Title: My Soul to Keep
Author: Tananarive Due
Genre: Fiction / fantasy
Rating: 3.5 / 5
This was an absorbing and entertaining read. There was some great tension in there, and some creepy scenes were written to very good effect. It was highly readable. The story was good. Ms. Due is a skilled writer. Given all that, you might think my rating is kind of on the low side, and I agree.
I added it to my list after hearing comparisons to Octavia Butler’s Wild Seed. While I think this book is more riveting, possibly even better written, and would probably provide a better experience for many readers, ultimately I did not like it as much. But then, I don’t think they were trying to do the same thing at all, so to compare them like that is probably unfair.
This book could have been amazing. As it is, it was still good. The characters, while fine characters who seemed believable, were not drawn in a compelling way. Not that they aren’t compelling characters, because I think they are (any character can be compelling), but the author didn’t really sell me on that point. I think what she was trying to do was also kind of lost in the rush of plot—after I finished it, I read a couple of reviewers say they appreciated how the author explored how a long life affects your ethics and morality—“ohhh, that’s what she was doing,” I said to myself. Why didn’t I see it before? I don’t know if it’s my shortcoming or hers but I do wish this theme, perhaps the most interesting one in the whole book, had been fleshed out a bit more.
One of the genres this is listed under at Goodreads is “vampires,” and although there are no pointy-fanged vampires in here, it does seem to be a twist on the vampire story. That poses a bit of a problem for me, since I’m not a big fan of vampire stories, especially ones involving romance, which this one does. Dracula, which I recently read, was kind of boring in parts and I would rather reread this book, but as far as “vampire” stories go, Dracula gets an edge because there’s none of that abusive idealized love stuff that makes me roll my eyes. While this book certainly handles that motif better than most, I still had some reservations. [WARNING: spoilers in the rest of this paragraph.] I actually thought that part was going really well right up until the last chapter. Your vampdude kills your child and basically ruins your life all for his selfishness, and after only a couple years, the thought of being bound by a promise to see him again fills your chest with comfort? And this ending, which I didn’t really like, does not square with the idea that a long life affects your ethics, because our female protagonist at this point has not had a long life yet, has not had to adjust to a new way of life after watching her whole family die and seeing even new friends fade away. She’s still completely within her normal lifespan and still young for a human. She hasn’t had centuries to watch people she loves turn to dust and thus come to her own organic understanding of Dawit’s mental frame, so this ready acceptance of the guy who killed your kid and turned you immortal without your consent… is crap, and it doesn’t square with the “long life affects your ethics” line. In order for the story to work for me, the author would have to make the point that this is some creepy twisted love stuff, and while she may have been trying to do that, it wasn’t actually all that clear to me. While it’s certainly not A Discovery of Witches-level of excusing abuse, I still felt like the ending might be heading toward a similar place.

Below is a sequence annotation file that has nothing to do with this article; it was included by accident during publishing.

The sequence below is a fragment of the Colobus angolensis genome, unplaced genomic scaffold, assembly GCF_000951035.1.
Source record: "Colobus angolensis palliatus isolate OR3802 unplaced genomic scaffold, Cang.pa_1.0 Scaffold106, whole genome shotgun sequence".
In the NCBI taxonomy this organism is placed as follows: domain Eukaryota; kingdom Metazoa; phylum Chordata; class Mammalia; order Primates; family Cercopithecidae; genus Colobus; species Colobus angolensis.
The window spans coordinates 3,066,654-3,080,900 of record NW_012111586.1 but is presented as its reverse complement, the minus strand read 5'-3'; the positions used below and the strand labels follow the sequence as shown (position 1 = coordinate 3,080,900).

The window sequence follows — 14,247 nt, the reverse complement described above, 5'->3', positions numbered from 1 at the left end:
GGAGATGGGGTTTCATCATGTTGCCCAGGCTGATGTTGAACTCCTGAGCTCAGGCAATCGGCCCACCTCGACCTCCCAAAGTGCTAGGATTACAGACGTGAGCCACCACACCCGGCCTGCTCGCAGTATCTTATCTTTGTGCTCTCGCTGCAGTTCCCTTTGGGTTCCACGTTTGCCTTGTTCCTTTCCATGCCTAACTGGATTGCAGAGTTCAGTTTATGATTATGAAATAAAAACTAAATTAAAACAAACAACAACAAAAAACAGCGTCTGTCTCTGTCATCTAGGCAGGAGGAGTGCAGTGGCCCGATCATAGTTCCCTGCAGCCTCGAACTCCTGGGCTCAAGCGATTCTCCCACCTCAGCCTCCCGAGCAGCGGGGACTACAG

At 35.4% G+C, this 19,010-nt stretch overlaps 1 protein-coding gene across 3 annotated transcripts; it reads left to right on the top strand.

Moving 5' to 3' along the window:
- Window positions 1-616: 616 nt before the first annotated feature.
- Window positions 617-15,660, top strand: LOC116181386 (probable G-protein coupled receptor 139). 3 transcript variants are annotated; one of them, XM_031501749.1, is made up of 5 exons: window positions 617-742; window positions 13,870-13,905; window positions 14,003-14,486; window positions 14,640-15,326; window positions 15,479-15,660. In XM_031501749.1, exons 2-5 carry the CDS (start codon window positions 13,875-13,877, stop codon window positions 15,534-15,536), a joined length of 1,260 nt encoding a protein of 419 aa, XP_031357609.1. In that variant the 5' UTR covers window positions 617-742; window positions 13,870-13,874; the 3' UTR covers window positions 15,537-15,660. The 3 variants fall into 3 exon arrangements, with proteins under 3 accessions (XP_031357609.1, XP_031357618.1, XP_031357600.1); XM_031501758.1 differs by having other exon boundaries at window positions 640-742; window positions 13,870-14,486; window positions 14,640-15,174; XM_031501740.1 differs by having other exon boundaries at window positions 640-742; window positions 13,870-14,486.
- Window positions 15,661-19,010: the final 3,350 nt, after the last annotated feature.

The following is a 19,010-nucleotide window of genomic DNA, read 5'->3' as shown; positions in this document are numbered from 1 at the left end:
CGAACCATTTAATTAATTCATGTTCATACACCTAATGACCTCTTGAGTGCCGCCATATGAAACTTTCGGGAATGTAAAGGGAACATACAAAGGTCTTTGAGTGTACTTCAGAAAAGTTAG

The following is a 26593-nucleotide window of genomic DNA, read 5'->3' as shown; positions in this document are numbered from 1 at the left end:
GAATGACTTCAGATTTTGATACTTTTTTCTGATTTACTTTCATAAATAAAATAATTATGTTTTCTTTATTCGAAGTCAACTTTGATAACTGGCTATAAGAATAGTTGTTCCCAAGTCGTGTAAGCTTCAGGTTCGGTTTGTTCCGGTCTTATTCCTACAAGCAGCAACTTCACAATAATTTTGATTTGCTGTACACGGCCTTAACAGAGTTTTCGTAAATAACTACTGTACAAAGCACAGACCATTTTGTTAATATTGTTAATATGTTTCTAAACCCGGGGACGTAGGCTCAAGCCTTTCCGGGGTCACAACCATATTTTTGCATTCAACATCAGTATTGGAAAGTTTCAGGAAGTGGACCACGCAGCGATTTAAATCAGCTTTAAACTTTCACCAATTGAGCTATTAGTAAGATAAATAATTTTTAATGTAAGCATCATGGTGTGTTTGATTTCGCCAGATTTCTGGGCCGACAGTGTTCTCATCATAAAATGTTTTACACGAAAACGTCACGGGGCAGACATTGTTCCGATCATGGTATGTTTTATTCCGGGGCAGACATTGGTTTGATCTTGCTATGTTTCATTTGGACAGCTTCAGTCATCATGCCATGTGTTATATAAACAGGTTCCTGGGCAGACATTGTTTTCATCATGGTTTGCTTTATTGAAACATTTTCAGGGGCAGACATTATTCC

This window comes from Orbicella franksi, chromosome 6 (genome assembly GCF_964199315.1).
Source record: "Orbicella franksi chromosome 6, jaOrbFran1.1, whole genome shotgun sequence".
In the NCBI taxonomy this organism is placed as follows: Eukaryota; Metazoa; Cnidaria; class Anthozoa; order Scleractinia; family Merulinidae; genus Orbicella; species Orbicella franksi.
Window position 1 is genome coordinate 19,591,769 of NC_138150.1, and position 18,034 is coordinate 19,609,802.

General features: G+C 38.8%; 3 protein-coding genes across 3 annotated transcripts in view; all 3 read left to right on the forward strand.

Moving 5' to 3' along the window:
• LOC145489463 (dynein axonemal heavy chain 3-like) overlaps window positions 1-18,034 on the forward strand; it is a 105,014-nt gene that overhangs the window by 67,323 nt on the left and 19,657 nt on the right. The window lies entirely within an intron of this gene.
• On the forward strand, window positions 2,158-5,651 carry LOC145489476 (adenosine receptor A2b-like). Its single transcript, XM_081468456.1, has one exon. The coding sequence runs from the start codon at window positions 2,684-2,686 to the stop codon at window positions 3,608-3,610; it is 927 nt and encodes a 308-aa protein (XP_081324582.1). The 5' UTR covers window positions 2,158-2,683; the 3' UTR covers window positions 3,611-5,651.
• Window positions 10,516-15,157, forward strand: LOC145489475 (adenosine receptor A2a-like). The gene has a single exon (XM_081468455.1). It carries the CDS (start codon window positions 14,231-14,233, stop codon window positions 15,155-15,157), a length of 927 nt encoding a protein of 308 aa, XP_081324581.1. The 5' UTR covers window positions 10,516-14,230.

Overall I enjoyed the book but there were some things that bothered me. At this point I have no interest in reading the rest of the series, but I am definitely interested in reading something else by the author. I like the way she writes a story, and I like how she does tension. I guess I just don’t like vampires.